Because of its heritage, the Malamute is not a dog for the faint of heart or weak of purpose. Although friendly and affectionate, he is also dominant, self-confident, and strong-willed, and can be quite a handful if not properly socialized, trained, and exercised. An untrained, bored 85-pound Mal can be rowdy and destructive - a true terror to behold.
Generally a happy breed willing to please its owner, the Malamute greets most people with gay abandon but may not be so accommodating with other dogs, particularly dogs of the same sex. When confronted by a canine challenge, the response may be fast and furious. The modern Mal also harkens back to ancestral days of foraging in the wild - he will raid trash and steal food if possible; is an able hunter and executioner of small game, including cats; and, if allowed to run loose, can be deadly to livestock. An owner must be prepared to deal with this wild streak if he plans to bring a Mal into his home.
Malamutes need gentle, firm training based on rewards and encouragement, not force. Because of its northern heritage, the Malamute adapts readily to life outdoors, but should never be allowed to run loose or be tied on a chain, tie-out, or trolley. The indoor Malamute needs daily exercise on a leash or in an enclosed area; the outdoor dog needs daily doses of companionship and affection.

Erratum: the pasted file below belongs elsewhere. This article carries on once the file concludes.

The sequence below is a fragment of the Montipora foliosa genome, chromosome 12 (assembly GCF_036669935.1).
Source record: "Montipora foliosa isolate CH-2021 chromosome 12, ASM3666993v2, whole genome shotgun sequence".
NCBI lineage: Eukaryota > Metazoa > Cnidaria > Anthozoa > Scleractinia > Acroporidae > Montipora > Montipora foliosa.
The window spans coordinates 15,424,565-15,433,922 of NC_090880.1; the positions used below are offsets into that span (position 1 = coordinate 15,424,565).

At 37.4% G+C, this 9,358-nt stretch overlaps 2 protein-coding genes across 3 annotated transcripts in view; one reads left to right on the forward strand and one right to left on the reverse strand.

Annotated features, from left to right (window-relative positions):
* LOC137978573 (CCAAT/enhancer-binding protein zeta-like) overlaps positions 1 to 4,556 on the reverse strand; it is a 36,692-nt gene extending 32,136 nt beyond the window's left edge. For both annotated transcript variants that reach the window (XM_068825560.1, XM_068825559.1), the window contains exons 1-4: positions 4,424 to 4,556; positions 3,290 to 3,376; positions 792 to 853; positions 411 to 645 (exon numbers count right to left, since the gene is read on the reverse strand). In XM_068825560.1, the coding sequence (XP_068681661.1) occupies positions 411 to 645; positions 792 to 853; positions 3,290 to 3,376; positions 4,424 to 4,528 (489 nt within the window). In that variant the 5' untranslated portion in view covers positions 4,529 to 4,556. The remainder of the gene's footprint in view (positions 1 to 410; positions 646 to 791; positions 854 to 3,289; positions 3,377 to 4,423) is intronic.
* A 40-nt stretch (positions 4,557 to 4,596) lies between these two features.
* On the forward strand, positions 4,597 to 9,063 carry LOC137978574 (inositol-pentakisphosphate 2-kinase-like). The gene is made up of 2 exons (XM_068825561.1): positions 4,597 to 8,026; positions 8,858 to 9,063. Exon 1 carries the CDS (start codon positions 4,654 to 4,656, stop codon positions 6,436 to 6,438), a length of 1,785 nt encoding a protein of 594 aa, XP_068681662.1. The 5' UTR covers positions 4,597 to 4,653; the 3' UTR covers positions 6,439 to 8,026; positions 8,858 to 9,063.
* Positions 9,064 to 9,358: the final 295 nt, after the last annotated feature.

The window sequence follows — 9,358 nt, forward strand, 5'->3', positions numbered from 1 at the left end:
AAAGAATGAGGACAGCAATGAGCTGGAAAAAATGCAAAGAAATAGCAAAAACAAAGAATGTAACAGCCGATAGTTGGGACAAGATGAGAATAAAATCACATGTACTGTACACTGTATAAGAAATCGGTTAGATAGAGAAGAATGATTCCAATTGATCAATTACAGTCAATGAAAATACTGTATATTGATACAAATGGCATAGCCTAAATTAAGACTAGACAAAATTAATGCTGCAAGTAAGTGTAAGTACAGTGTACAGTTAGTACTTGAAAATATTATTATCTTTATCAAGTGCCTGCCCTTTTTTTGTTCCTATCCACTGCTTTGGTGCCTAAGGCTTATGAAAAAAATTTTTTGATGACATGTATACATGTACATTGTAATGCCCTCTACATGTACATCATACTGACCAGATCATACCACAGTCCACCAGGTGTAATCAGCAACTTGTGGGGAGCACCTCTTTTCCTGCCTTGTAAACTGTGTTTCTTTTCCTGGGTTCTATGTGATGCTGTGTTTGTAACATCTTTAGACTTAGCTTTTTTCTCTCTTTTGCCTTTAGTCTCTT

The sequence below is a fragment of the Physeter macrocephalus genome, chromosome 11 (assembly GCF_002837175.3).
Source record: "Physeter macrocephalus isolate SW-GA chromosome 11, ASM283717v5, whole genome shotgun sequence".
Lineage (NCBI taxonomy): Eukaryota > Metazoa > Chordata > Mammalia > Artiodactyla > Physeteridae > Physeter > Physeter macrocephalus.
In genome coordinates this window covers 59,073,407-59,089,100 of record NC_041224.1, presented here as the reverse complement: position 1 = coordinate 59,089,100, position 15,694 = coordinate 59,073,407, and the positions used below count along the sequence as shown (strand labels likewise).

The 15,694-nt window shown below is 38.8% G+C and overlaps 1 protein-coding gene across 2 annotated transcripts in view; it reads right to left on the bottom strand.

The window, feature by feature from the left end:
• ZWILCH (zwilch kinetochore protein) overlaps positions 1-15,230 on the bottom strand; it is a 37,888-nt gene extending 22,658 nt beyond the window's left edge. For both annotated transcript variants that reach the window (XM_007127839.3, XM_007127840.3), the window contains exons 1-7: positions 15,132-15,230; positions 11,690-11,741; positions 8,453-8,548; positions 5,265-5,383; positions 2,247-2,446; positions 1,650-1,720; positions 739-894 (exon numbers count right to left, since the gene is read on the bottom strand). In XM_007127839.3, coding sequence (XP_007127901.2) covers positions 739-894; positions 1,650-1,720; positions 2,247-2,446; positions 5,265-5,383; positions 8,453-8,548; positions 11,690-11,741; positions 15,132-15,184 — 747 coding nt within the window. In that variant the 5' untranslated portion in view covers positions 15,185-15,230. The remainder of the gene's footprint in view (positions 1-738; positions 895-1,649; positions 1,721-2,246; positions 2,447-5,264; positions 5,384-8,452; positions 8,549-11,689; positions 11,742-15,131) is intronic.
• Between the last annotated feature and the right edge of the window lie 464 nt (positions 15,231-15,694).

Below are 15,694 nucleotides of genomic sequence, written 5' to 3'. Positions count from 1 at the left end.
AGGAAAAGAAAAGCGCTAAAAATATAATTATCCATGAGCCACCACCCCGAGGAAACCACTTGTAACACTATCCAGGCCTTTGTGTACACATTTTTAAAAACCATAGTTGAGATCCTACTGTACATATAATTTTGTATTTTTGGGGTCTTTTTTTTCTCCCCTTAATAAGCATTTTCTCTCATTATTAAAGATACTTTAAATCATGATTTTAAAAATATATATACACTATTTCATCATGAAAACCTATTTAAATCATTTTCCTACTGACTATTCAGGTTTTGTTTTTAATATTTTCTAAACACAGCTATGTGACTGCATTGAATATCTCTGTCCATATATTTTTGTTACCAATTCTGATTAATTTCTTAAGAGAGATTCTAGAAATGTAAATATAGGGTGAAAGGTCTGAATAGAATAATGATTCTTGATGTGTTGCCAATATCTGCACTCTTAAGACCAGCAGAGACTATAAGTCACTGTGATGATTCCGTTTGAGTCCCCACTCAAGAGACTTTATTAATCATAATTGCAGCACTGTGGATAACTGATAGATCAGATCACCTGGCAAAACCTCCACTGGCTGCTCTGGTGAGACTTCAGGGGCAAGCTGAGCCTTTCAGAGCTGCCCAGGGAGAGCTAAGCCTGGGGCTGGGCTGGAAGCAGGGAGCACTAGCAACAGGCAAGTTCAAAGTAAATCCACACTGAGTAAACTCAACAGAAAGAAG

Malamutes are exceptionally quiet dogs that seldom bark, but they may utter a surprising repertoire of yips, growls, rumbles, howls, and woo-woo-woos. Some Mals harmonize mournfully in concert with every passing siren, and others seldom or never howl.
Because of the breed's intelligence, propensity for dominance, need for early socialization, and strong prey drive, selection of a responsible breeder is critical to the success of the relationship between the Mal and its new family. Not only must the breeder ethically select breeding stock, practice good management, and socialize puppies, he must also be available to assist the new owners in adjusting to and training the new member of their household and to take the dog back in case the relationship doesn't work out.
Don't look seriously at puppies until you have narrowed your selection of breeders. Most of all, don't buy a puppy because you like the noble, handsome appearance of the adults. Make sure this is the breed to share your life for the next dozen or more years.